South Texas Veterans Health Care System holds roundtable meeting

SAN ANTONIO – South Texas Veterans Health Care System held a State of South Texas roundtable meeting to discuss current and future plans to increase veterans’ access to services, community care and suicide prevention resources.

One of biggest topics discussed was patient wait times. Currently, just over 96 percent of patients have appointments scheduled within 30 days of their preferred date, which is a 2 percent improvement from 12 months ago.

"We do want to get timely care. I think the most important thing is based on the clinical need of the patient to get care as soon as they need it. If you have veterans in urgent situations, you want to make sure they get that care timely and that shouldn’t take 30 days if it’s urgent for that veteran," said Robert Walton, director of South Texas Veterans Health Care System.

South Texas Veterans Health Care System services one of the largest areas in the country. It saw 86,000 veterans and had about 1.4 million outpatient visits in 2016.

The Audie Murphy Memorial Veterans Hospital is the first and only facility to have a fully automated system laboratory system. It allows a doctor to test a patient’s blood within 30 minutes, which means a veteran will have a more efficient visit with their doctor, and it also helps the hospital see more patients every day.

To keep up with the growing veteran population, South Texas Veterans Health Care System is also looking to increase its staff by the end of the fiscal year. It has worked hard to grow its provider network and has even increased patient referrals to ensure that veterans’ medical needs are met in a timely fashion.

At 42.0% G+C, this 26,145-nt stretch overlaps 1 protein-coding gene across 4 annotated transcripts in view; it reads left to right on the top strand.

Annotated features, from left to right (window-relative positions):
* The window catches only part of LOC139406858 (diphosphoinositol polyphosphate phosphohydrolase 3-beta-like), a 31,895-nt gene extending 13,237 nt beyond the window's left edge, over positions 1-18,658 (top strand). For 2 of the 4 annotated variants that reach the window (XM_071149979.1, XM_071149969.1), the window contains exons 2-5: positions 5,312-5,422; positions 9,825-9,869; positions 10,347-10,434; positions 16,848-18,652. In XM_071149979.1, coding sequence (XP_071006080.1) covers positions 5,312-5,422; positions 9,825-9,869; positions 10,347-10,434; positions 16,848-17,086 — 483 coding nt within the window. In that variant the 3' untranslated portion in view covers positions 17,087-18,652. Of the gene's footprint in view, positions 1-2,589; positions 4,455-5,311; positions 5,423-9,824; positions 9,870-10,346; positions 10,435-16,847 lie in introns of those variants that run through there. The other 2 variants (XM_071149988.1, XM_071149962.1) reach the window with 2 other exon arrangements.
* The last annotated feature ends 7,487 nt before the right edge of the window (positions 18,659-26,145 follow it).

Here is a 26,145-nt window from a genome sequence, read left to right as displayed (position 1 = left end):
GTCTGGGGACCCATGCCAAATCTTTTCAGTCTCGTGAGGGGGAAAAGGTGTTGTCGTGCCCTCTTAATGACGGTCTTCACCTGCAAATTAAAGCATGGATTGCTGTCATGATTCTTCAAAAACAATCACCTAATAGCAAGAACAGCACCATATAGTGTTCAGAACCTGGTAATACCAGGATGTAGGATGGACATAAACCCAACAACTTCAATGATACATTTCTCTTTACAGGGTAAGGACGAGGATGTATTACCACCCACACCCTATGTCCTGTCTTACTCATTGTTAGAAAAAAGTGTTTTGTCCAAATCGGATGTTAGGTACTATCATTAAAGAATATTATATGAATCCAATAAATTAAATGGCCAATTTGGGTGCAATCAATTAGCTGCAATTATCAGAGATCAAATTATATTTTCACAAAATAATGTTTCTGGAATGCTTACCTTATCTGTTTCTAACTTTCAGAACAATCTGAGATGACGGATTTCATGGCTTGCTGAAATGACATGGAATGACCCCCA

Access to care is incredibly important, not just for physical health, but mental health as well.

"We’re praying that if the veterans don’t feel comfortable with us, they will go to the vet center. If they don’t feel comfortable with the vet center, go to any other veteran organization if they truly are high-risk for suicide. I really want them to come here because we can help them," said Dr. Nicole Braida, associate chief of staff for mental health.

Fourteen of 20 veterans who attempt suicide were not receiving medical services.

There are local resources available to distressed veterans, such as Family Endeavors Military Family Clinic, Grace after Fire, the University of Texas at San Antonio Center for the Well Being of Military Children and Families, San Antonio Vet Center and Texas Veterans Commission.

If you or someone you know needs help, you can call the Veterans Crisis Line at 1-800-273-8255 or text 838255.

Link: https://www.veteranscrisisline.net/